Wednesday, November 4, 2009


I spent this past weekend at Shalom Hill farm. It’s a retreat center in south central Minnesota – just north and a bit west of Windom. Its main purpose is a training center for those going into rural ministry although they rent their space out to other groups as well. I technically went for a ‘scrapbooking retreat’ with a friend but if truth be told that’s simply an excuse to stay at the place. It’s set on a hill, overlooking the rolling prairie. You can watch the sun come up, play with one of the farm kittens that will follow you around if you step outdoors, or watch the chickens chase each other around the yard. You can walk the road for your morning exercise – down the hill half a mile and uphill on the way back. No need for the stairmaster, with the added benefit of being outside in the fresh air and quiet.

The sleeping rooms are simple – twin beds with homemade quilts, a small chest, a mirror, a lamp, a window. The food is simple and plentiful, home-made with ingredients produced at the farm – fresh eggs from the chickens, tomatoes from the garden. You’re asked to be conscious of the resources you use and aware of where those resources come from. The main room we were using is in a building called The Shed. It’s a lovely space, lots of windows and natural light, a fireplace, comfortable sofas to relax on, a little kitchen where you can make coffee or tea and grab a snack while working. Over at the main building, the large meeting room is full of quilters this weekend and you can wander over and take a look at what they’re working on when you need to stand up and stretch a bit.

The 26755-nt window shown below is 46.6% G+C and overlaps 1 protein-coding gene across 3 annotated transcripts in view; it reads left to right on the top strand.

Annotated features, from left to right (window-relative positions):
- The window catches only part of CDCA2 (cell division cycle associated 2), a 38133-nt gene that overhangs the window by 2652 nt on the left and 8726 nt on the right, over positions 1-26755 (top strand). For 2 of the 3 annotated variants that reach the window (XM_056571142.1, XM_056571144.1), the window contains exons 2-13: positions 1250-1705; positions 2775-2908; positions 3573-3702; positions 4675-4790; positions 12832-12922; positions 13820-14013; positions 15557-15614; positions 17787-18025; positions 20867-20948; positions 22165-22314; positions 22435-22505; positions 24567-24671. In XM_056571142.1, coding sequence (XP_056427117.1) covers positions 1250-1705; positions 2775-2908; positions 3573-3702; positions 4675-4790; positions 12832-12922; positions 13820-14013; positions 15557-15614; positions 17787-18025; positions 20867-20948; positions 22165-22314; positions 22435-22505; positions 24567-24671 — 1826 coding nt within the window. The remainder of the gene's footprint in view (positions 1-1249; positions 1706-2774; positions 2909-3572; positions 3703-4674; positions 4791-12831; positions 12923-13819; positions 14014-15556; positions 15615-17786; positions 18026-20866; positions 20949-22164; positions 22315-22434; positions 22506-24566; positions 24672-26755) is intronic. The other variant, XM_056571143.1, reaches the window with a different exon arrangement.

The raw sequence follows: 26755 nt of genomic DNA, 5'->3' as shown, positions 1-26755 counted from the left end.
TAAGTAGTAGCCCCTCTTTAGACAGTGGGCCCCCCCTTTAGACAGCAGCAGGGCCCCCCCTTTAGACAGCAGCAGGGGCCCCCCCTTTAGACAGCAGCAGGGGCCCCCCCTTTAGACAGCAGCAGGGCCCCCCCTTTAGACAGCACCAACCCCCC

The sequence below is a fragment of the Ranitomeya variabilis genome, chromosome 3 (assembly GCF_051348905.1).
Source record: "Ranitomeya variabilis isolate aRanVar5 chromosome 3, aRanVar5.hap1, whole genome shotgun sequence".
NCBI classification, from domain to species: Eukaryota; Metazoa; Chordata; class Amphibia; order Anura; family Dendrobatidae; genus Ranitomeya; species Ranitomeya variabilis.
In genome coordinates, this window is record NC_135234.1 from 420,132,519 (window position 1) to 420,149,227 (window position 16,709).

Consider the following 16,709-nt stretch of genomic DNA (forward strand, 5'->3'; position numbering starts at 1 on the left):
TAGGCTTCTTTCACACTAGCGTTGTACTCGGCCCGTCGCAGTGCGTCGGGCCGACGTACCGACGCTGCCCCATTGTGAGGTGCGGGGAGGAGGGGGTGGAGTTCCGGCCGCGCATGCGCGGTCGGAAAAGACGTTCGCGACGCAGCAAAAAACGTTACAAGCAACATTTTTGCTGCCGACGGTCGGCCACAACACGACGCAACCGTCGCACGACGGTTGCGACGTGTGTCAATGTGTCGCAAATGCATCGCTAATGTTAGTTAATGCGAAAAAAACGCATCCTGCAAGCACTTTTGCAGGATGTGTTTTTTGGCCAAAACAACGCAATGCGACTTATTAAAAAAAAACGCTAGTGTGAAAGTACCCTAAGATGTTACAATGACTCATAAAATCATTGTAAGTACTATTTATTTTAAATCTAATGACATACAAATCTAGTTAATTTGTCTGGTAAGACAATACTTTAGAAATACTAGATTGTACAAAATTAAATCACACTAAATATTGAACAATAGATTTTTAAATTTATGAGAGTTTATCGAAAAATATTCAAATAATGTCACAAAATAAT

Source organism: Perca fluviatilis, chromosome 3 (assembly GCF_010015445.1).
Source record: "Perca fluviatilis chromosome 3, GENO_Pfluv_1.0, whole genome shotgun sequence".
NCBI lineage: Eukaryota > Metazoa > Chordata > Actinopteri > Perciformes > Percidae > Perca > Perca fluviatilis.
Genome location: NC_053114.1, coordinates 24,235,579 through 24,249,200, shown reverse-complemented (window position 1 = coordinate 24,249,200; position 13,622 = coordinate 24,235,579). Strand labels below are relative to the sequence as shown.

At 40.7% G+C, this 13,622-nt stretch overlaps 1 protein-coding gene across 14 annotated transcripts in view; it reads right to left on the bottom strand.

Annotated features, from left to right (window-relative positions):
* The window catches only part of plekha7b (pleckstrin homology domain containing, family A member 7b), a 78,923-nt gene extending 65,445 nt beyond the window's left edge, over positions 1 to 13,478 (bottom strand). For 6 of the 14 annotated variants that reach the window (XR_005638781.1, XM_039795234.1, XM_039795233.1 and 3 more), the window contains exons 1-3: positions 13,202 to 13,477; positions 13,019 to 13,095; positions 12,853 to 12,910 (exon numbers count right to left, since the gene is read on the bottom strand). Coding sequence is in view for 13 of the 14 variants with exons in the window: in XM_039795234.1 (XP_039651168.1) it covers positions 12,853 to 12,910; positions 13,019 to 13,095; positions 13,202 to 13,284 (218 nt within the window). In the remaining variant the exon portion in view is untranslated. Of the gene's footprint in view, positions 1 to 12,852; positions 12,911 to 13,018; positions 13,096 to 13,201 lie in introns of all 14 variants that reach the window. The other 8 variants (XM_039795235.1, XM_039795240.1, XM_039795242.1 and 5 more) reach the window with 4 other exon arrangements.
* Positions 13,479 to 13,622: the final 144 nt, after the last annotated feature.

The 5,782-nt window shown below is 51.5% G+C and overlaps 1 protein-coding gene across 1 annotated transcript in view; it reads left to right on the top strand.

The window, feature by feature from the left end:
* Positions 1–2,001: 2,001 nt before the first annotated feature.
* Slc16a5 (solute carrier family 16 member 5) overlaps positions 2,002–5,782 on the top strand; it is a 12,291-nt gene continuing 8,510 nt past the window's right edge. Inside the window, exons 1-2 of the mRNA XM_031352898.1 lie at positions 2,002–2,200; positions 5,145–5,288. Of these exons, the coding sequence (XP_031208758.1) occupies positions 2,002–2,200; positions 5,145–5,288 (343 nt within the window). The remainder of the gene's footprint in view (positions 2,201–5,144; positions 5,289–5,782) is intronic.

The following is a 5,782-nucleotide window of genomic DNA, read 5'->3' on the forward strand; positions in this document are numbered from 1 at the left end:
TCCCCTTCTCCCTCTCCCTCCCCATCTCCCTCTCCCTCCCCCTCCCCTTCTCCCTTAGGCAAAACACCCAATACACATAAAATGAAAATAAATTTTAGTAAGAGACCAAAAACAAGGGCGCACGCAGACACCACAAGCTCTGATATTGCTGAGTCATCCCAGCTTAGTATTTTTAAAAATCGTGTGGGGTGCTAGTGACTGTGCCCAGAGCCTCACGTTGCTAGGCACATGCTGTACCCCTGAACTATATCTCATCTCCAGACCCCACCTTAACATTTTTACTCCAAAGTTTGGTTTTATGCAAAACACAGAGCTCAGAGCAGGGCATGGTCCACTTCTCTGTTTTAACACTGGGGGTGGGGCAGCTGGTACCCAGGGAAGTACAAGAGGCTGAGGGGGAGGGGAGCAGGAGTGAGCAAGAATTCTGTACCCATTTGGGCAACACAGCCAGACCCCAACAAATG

One of the best things about this weekend is being away from your regular environment. There are none of your usual distractions. You don’t have to do the dishes or run the vacuum. You get to focus. The first time I went to Shalom Hill I went with a goal – get something done. This time, my goal was different – be. Be in the moment. It’s a valuable message to be reminded of. You don’t have to be running full-speed all the time. Slowing down and appreciating your surroundings allows you to experience things in a different way. You get to spend time in your thoughts, spend time in nature, spend time in a book, spend time in conversation. And you get to do those things without an agenda or a deadline – which allows you to experience them all in a new way.

We often get so caught up in our ‘schedule’ that we forget to actually experience the things we are doing and the people we are with. Taking a little time out to do it deliberately can hopefully help us to start doing it more in our daily life, which helps us more fully appreciate those things and people we have.

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